Welcome to The Two Minute Drill for August 5, 2016. Here, we endeavor to explain complex issues in politics in 500 words or less – roughly the amount of words it takes the average adult two minutes to read on a monitor. This week: The Conventions are over, the dust
has settled is settling, and we’ve entered the general election season. The looming question on everyone’s mind – apart from what Donald Trump will say today – is whether Hillary Clinton got a post-convention bounce, and whether what we are seeing in the polls means anything. Let’s get to it.
Post-Convention Bounces Are Like Sugar Highs
The general rule about election polling is that the polls become more accurate as Election Day approaches. The period immediately following the party conventions is an exception.
Initial polls conducted after the Republican National Convention suggested that Donald Trump enjoyed a small to medium convention bounce. A CBS News poll showed Trump leading by 1 percentage point; a CNN poll showed a 5 point lead; a Morning Consult poll showed a 4 point lead. FiveThirtyEight’s “now-cast” suggested that Trump gained a net of 4 percentage points on Clinton as a result of the convention, turning a deficit of 3 points into a 1-point lead.
This “bounce” was in line with expectations. Modern conventions, in fact, almost always produce polling bounces in favor of the party that just held them.
It came as no surprise, then, when Hillary Clinton also received a bounce following the close of the Democratic National Convention. The CBS News poll now shows Clinton ahead by 5 percentage points; the Morning Consult poll now shows Clinton leading by 5 points; a RABA Research national poll has Clinton with a 15-point lead; and a Public Policy Polling survey has Clinton up by 5 points.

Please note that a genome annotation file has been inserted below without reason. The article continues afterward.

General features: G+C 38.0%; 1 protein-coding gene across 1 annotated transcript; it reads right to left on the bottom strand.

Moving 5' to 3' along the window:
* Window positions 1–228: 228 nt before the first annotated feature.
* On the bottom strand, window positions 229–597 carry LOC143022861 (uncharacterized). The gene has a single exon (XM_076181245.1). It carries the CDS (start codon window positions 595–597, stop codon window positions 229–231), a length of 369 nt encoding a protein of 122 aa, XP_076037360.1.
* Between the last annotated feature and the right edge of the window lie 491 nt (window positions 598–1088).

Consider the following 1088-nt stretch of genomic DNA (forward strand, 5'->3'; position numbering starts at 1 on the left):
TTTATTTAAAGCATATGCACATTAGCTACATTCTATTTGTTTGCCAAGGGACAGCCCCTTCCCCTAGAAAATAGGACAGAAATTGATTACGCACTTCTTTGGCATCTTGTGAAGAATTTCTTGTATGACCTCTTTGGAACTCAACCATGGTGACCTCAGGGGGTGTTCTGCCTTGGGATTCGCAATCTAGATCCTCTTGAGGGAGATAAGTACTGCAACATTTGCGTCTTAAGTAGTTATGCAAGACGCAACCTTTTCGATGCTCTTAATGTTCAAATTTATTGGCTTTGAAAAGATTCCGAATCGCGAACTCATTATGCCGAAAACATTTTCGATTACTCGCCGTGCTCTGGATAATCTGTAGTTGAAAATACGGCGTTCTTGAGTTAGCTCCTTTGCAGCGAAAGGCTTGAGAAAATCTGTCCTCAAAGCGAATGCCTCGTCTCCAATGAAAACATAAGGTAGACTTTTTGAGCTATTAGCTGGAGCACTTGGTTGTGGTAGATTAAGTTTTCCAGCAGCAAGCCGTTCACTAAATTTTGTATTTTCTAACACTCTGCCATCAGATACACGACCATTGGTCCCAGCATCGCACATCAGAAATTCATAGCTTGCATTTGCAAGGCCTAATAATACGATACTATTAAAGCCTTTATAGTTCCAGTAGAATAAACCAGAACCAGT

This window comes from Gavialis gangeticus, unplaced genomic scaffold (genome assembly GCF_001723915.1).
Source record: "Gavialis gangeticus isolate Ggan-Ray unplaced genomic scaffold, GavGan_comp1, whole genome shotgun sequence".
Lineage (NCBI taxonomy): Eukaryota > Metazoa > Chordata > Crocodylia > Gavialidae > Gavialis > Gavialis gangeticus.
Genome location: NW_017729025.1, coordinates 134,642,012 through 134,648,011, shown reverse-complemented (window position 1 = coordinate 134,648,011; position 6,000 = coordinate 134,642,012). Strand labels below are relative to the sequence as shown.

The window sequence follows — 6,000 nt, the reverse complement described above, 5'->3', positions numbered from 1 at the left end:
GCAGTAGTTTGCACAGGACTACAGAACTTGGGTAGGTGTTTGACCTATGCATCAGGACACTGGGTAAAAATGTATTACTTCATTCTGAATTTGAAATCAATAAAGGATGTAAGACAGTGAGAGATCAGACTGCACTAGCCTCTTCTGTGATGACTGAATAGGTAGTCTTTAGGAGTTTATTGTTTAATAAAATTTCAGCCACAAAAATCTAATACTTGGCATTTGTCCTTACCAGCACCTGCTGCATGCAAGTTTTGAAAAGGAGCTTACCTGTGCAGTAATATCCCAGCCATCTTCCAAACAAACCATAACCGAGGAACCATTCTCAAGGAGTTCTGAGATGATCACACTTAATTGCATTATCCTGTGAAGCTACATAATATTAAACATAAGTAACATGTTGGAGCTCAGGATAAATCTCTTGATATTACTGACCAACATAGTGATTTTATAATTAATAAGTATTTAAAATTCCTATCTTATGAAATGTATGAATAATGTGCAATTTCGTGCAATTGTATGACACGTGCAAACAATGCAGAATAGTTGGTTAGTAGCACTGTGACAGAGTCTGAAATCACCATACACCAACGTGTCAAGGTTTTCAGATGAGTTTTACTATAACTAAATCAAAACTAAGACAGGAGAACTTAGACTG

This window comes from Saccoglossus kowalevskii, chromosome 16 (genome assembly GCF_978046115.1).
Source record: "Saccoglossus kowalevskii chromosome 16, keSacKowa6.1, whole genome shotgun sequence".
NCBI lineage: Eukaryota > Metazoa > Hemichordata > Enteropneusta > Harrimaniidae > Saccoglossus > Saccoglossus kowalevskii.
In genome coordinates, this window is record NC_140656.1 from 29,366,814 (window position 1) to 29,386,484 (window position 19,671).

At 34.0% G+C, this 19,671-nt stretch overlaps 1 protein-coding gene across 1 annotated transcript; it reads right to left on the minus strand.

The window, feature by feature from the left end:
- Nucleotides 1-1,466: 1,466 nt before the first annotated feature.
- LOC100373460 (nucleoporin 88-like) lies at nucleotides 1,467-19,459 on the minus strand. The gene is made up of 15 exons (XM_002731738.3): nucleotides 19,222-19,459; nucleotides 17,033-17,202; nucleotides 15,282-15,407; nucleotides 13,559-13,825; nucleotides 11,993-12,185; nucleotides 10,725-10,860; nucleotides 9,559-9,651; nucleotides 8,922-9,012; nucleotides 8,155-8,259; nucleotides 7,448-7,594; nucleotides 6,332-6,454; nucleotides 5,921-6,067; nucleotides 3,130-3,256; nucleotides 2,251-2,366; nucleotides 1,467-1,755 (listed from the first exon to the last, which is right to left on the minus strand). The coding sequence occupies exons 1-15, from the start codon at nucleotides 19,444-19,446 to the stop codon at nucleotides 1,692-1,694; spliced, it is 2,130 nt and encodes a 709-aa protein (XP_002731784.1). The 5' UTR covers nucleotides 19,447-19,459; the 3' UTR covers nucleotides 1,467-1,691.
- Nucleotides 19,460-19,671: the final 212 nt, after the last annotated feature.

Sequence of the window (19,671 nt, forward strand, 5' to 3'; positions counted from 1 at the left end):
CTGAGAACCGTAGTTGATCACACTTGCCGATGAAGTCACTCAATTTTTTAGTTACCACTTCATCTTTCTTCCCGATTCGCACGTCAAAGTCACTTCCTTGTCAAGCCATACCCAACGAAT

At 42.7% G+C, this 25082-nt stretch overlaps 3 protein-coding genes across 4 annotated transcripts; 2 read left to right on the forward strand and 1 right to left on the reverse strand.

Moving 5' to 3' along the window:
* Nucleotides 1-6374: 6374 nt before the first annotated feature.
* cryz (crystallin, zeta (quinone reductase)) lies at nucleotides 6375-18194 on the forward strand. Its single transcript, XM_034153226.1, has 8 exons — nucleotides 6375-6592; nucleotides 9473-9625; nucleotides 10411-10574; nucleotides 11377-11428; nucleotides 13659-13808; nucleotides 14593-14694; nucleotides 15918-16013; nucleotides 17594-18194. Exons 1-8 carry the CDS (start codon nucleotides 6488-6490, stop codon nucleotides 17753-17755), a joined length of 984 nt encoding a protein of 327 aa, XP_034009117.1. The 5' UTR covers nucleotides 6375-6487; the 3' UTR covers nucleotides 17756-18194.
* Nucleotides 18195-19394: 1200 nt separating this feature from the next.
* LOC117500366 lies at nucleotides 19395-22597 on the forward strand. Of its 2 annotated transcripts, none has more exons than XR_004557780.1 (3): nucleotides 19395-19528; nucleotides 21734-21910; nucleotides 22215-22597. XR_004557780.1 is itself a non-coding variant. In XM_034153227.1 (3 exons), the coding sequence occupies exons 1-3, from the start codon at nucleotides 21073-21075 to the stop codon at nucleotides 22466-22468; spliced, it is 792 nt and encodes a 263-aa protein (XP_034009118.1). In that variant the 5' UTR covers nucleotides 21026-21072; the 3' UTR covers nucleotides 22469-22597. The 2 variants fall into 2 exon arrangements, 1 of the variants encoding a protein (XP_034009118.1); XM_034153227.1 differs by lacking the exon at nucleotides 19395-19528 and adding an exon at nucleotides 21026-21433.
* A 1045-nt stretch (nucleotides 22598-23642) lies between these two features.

There are two ways to evaluate a post-convention bump.
Some pundits are concerned with the size of the convention bounce and whether or not it exceeds the average of about 5 to 6 percentage points. By that measure, Clinton’s bounce is not only bigger than Trump’s, but more in line with historical expectations. Other pundits are concerned with the durability of the convention bounce. Bill Clinton’s 1992 bid for president has taken on mythical proportions not only because of its dramatic size – Mr. Clinton saw a 16-percentage-point swing – but also because it persisted through election day.
There is no right or wrong way to evaluate post-convention bounces, and it is important to keep in mind that most convention gains are actually very deceptive. The most prudent course of action, therefore, is probably to ignore these recent polls altogether and not get too concerned or overconfident – depending on your political perspective – on the basis of a single poll, or group of polls. There is, however, reason to believe that Clinton’s bounce may stick.
For one thing, convention bounces are most durable when they help unify parties. Mrs. Clinton was able to do that – in fact, her biggest gains were among friendly groups, like young voters and supporters of Bernie Sanders. In addition, Clinton – and allied groups like Priorities USA Action – is actively advertising on television in battleground states. That’s something that Mr. Trump is not doing, giving her a distinct opportunity to further consolidate support and lock in the advantage.
BOTTOM LINE: A campaign would rather be in Clinton’s position post-convention than Trump’s. But any excitement or distress should be tempered. As the case of Mr. Trump makes clear, gains in polling can be fleeting. Wait a few weeks. We are now within 100 days of the general election. And the polls are about to become very good predictors of the outcome.